Creative writing and lockdown. Therapy to boot?

Creative writing and lockdown. Therapy to boot?

Writing as freedom, as an outlet, as a release, as a means of setting our imagination loose…

These were just some of the ways students conceptualised the writing that they did during last semester’s creative writing course. The course ran for three weeks on campus and then nine weeks online due to lockdown and every week students had to post work and provide feedback (via forums) on their colleagues’ work.

Several students mentioned in their final dissertations (in which they had to analyse their personal creative writing process during the course) that writing and sharing their writing with their classmates had not only made them feel more confident and creative but also ‘better’ in general terms. Several mentioned that it had helped them through a difficult period (‘hard times’) during which the campus was closed for the second time in the year 2020. And one mentioned the word ‘therapy’. Goodness.

To be entirely honest, the aspect of creative writing as therapy is not one that has particularly caught my interest in the past. Why not?

  • It hasn’t really cropped up in my teaching experience.
  • I don’t know much about it and I’ve always imagined it as being a bit touchy feely to suit my temperament.
  • There’s something about the idea of writing as therapy that troubles me. Personally, writing is not necessarily always something that comes easy to me. It has its ups and downs. Does this mean that when it’s down I’m down. Or vice versa? And what does it mean if the writing is going well but not the rest. Am I a freak?
  • And what do we mean by therapy? In France a psychologist for instance is a five-year course. (NB a general practitioner = eight-year course which says long about how mental health is regarded here). Should we use the word therapy if it’s not carried out by mental health practitioners?

But as times change, learners needs change. Perhaps the moment has come, as a teacher of creative writing, to be at least better informed concerning the subject. And so, I turned to a friend of mine, Jon Sayers, who is experienced in this field. Jon is a certified Instructor of  Journal to the Self workshops, running workshops teaching people the techniques in small and supportive groups and he very kindly agreed to share his knowledge and expertise with us.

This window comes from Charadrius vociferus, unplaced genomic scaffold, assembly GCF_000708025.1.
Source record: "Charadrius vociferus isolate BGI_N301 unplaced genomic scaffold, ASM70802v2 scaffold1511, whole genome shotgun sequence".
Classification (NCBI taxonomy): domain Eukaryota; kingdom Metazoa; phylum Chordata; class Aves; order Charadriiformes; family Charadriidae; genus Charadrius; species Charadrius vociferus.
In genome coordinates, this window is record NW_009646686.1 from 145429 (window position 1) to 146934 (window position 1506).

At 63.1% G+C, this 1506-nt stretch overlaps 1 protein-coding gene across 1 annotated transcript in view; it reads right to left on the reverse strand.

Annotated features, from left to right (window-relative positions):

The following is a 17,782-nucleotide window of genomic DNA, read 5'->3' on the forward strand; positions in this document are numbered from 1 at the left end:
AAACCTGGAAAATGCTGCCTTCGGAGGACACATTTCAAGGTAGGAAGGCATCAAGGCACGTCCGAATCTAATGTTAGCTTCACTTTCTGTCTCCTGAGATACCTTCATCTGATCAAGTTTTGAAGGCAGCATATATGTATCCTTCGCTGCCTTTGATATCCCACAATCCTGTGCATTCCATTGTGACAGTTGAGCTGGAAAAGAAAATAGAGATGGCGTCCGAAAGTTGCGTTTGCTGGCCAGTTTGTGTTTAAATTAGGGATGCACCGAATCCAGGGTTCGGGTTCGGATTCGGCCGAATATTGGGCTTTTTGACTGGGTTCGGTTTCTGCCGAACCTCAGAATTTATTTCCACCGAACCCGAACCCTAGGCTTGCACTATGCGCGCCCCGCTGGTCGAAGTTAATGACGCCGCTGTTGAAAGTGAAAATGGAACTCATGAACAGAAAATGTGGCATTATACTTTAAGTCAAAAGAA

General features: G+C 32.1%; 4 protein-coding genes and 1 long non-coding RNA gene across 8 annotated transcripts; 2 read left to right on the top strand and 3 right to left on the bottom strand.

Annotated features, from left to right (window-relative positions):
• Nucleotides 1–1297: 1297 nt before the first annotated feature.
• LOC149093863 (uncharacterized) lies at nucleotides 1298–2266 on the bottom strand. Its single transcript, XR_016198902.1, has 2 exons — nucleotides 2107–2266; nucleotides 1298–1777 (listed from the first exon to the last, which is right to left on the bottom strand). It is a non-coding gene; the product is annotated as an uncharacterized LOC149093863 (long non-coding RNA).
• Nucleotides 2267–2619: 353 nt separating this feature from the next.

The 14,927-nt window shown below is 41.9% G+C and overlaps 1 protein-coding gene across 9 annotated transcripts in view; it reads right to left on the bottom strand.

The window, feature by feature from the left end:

Thank you Jon:

“There are two main approaches. One is called Expressive Writing (or Writing Therapy). And the other is called Journal Therapy. These terms aren’t fixed and tend to be interchangeable, which can be a little confusing. Sometimes the terms ‘therapeutic writing’ and ‘reflective writing’ are also used, which can be applied to either approach.

Expressive Writing

Expressive writing is the approach developed by social psychologist James Pennebaker, who is Regents Centennial Professor of Psychology at the University of Texas. Over a number of decades, he has led highly successful research studies into the healing effects (both psychological and physical) of expressive writing.

His method, which has been applied to many different population groups and types of pathology or emotional disturbance, involves several consecutive days of short writing bursts following a particular protocol, which is set out clearly in his books and workbooks. Here’s a brief video taster of how his method works: The Expressive Writing Method. This book introduces the subject and contains writing exercises and a guide to interpreting your responses to them: Expressive Writing: Words That Heal

A more recent book offers evidence-based support for the emotional and physical health benefits of expressive writing: Opening Up By Writing It Down

I have used and experienced the Pennabaker method myself during my training with the Therapeutic Writing Institute and can personally testify to its power and effectiveness. It could be recommended to participants who might have an interest in this kind of writing and who have a traumatic event (from mild to severe) that they want to process outside of coaching sessions. It’s also a great tool for coaches to develop our own self-awareness and to learn the power of language (including positive language) to change our neurological wiring relating to certain events and experiences.

The Wikpedia article Expressive Writing on Expressive Writing (here termed ‘Writing Therapy’) provides a concise and helpful introduction to the subject of Writing Therapy.

Journal Therapy

Journal Therapy is my own main area of interest and I am qualified to teach the journaling techniques through the Therapeutic Writing Institute of Denver, Colorado.

There a around 22 different established journaling techniques that can help our clients (and ourselves) bypass our conscious minds to draw on the richness of our hidden potential and discover ways we might be unknowningly blocking ourselves, quickly, economically, and recreationally.